A Summary of Core Identity
Identity was hardwired in each of us by our Creator who made us in His image. Like our Creator, we can say, “I am who I am” asserting our existence and being.
I call that sense of Identity, your Core self. Creator God endowed each one of us from Adam and Eve with unique talents, abilities, traits, and qualities. These are unique to you as your fingerprints and are intimately known by your Creator. Even before Creation began. your Creator knew that you would exist. You are His handiwork.
The Five Nouns
Existence and self-awareness is only one aspect of the Creator’s image in which we were formed. In the last post, we explored adjectives, descriptive words, by which you could define your sense of being or your Core Identity.
The second huge likeness of the Creator’s image observed in humanity is that the Creator is a relational being. He desires humanity to know and love Him. As your Creator, He made the whole of the Universe for the pleasure and dwelling place of humanity, a setting in which you and I can express our creativity, another aspect of the Image of Creator God evident in humanity.
The use of nouns allows you to define your identity based on what others know of you. Nouns characterize our actions by which we express our Core identity or by which we others what they want to see in you. Make your list of five nouns that describe your jobs or hobbies others would see you engaged in.
My Five Nouns as an Example of My Relational Self
Husband and father start the list. Others know that about me. But the list of nouns includes five other descriptors of what I do: amateur photographer, teacher, researcher, presenter, and counselor. Each of these nouns is observable by others when I am relating socially. A summarizing statement would be I am a husband to Terry, my wife. I have two adult daughters, one is single who enjoys her niece and nephews and one is married and mother to my four grandchildren. I love being a photographer who likes to catch people in the moment just being their real self. I am a retired clinical mental health counselor who taught other professionals how to counsel trauma survivors effectively. As a researcher, I was able to satisfy my thirst for knowledge and to find answers to difficult situations in which people felt trapped.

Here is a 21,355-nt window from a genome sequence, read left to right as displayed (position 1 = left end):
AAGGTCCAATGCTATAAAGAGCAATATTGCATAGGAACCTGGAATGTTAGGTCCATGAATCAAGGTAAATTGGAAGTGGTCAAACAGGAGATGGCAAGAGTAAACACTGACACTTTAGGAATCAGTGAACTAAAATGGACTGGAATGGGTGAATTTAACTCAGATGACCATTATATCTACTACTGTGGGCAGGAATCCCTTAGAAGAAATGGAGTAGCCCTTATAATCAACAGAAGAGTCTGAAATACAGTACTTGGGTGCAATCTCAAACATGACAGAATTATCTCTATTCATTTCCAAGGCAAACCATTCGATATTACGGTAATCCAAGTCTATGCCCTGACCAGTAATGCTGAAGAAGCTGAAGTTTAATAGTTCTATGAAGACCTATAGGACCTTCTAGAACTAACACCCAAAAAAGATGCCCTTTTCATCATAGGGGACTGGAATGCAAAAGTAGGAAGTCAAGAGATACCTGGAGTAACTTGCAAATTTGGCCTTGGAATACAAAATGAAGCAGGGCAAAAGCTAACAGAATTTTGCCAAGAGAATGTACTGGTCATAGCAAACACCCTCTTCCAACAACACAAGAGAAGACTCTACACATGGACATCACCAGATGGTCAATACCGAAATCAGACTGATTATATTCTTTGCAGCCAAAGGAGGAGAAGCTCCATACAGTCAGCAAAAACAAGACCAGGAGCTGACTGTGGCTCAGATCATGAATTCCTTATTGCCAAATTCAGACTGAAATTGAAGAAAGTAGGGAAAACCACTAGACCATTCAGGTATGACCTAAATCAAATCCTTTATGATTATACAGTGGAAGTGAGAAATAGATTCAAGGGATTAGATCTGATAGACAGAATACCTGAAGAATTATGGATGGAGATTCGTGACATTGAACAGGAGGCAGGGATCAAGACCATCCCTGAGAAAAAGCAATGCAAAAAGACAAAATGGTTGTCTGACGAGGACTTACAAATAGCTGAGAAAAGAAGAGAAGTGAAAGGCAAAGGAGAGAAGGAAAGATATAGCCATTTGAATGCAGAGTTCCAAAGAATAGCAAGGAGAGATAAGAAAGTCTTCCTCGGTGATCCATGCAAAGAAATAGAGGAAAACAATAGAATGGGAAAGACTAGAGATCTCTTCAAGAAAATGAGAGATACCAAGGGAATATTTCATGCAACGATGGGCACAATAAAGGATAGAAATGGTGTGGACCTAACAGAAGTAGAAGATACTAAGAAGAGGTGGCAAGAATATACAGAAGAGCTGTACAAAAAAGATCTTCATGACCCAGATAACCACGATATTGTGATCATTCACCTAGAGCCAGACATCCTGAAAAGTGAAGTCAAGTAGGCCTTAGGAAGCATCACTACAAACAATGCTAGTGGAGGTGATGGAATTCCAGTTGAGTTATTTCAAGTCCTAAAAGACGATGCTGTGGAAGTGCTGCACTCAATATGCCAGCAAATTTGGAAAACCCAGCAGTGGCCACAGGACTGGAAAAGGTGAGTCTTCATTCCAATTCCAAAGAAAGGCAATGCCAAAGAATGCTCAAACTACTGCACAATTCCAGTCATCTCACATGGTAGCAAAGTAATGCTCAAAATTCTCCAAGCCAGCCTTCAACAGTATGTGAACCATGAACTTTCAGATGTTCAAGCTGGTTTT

If you compare my use of nouns versus adjectives to describe who I am, you will find one describing my nature and being in contrast to my interactions with others. Both express identity first regarding my existence, the second regarding my interactions with others. My relational identity is an expression of my Core values, qualities, and gifts.
When the Relational Identity Becomes a Problem
Your Relational identity is a product of your environment. The family into which you were born, your parents’ families, the families in your neighborhood, your teachers at school and church among many other social contacts you have with people influence how you think and act around others. Even the best of families schooled you in certain ways to act and in certain expectations to meet. After all, parents want their children to reflect positively on them in public.
To not act as desired or to not measure up leads to authority figures correcting your social errors. The most common means of correction early on in the child’s development was to express disapproval which made the child feel shame. I remind you of a few examples.
- The kindergartner has an accident with bowel or urinary control. Someone might say in a sing-song voice, “Shame on you.” All the while they are shaking a finger.
- The imaginative child tells a story about a family member to impress peers. When later it is discovered to be false that child is told, “Liar, liar, pants on fire, nose as long as a telephone wire.”